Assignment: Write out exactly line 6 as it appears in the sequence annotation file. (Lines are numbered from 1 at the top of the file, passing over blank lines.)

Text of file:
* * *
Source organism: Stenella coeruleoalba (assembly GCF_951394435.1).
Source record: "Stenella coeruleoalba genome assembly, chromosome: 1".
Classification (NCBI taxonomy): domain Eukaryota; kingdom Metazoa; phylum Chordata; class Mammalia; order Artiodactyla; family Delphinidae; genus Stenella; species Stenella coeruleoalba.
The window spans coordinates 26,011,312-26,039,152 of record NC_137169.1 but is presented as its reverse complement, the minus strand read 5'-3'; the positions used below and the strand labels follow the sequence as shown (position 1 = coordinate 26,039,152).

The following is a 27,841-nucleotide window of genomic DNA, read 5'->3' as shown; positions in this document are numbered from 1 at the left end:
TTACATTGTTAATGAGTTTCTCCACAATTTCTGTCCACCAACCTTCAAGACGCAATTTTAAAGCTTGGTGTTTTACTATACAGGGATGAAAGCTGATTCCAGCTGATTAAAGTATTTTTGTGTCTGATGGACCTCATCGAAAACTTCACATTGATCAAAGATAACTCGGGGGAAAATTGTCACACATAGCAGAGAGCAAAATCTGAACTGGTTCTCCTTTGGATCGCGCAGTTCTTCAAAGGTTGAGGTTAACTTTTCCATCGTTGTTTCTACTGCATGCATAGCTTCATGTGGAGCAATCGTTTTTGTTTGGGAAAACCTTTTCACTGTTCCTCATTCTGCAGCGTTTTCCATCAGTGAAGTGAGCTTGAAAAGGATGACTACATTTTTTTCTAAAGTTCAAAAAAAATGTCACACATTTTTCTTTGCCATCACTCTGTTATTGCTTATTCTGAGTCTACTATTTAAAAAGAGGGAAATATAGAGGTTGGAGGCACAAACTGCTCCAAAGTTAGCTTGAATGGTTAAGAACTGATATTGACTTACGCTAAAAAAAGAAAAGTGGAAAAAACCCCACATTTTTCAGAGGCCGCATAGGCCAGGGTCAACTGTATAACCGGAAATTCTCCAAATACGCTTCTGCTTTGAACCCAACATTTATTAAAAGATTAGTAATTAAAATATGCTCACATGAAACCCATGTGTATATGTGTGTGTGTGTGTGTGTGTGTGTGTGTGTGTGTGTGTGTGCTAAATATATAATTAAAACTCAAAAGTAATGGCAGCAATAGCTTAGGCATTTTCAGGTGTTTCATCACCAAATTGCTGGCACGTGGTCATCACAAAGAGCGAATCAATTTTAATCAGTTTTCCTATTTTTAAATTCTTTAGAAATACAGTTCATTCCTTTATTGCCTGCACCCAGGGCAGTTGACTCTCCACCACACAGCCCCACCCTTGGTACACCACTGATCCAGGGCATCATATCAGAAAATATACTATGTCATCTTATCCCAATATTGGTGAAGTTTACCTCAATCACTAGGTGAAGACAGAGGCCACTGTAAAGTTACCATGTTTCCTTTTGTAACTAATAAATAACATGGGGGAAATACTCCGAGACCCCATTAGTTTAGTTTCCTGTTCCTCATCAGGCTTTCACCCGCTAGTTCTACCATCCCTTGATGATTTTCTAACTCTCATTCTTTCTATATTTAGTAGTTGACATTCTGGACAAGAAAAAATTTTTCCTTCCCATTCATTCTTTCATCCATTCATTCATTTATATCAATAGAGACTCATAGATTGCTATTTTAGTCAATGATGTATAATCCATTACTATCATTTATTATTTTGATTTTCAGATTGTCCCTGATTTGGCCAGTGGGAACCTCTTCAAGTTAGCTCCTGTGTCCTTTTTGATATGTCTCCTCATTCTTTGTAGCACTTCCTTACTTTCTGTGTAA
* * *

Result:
TTACATTGTTAATGAGTTTCTCCACAATTTCTGTCCACCAACCTTCAAGACGCAATTTTAAAGCTTGGTGTTTTACTATACAGGGATGAAAGCTGATTCCAGCTGATTAAAGTATTTTTGTGTCTGATGGACCTCATCGAAAACTTCACATTGATCAAAGATAACTCGGGGGAAAATTGTCACACATAGCAGAGAGCAAAATCTGAACTGGTTCTCCTTTGGATCGCGCAGTTCTTCAAAGGTTGAGGTTAACTTTTCCATCGTTGTTTCTACTGCATGCATAGCTTCATGTGGAGCAATCGTTTTTGTTTGGGAAAACCTTTTCACTGTTCCTCATTCTGCAGCGTTTTCCATCAGTGAAGTGAGCTTGAAAAGGATGACTACATTTTTTTCTAAAGTTCAAAAAAAATGTCACACATTTTTCTTTGCCATCACTCTGTTATTGCTTATTCTGAGTCTACTATTTAAAAAGAGGGAAATATAGAGGTTGGAGGCACAAACTGCTCCAAAGTTAGCTTGAATGGTTAAGAACTGATATTGACTTACGCTAAAAAAAGAAAAGTGGAAAAAACCCCACATTTTTCAGAGGCCGCATAGGCCAGGGTCAACTGTATAACCGGAAATTCTCCAAATACGCTTCTGCTTTGAACCCAACATTTATTAAAAGATTAGTAATTAAAATATGCTCACATGAAACCCATGTGTATATGTGTGTGTGTGTGTGTGTGTGTGTGTGTGTGTGTGTGTGTGCTAAATATATAATTAAAACTCAAAAGTAATGGCAGCAATAGCTTAGGCATTTTCAGGTGTTTCATCACCAAATTGCTGGCACGTGGTCATCACAAAGAGCGAATCAATTTTAATCAGTTTTCCTATTTTTAAATTCTTTAGAAATACAGTTCATTCCTTTATTGCCTGCACCCAGGGCAGTTGACTCTCCACCACACAGCCCCACCCTTGGTACACCACTGATCCAGGGCATCATATCAGAAAATATACTATGTCATCTTATCCCAATATTGGTGAAGTTTACCTCAATCACTAGGTGAAGACAGAGGCCACTGTAAAGTTACCATGTTTCCTTTTGTAACTAATAAATAACATGGGGGAAATACTCCGAGACCCCATTAGTTTAGTTTCCTGTTCCTCATCAGGCTTTCACCCGCTAGTTCTACCATCCCTTGATGATTTTCTAACTCTCATTCTTTCTATATTTAGTAGTTGACATTCTGGACAAGAAAAAATTTTTCCTTCCCATTCATTCTTTCATCCATTCATTCATTTATATCAATAGAGACTCATAGATTGCTATTTTAGTCAATGATGTATAATCCATTACTATCATTTATTATTTTGATTTTCAGATTGTCCCTGATTTGGCCAGTGGGAACCTCTTCAAGTTAGCTCCTGTGTCCTTTTTGATATGTCTCCTCATTCTTTGTAGCACTTCCTTACTTTCTGTGTAA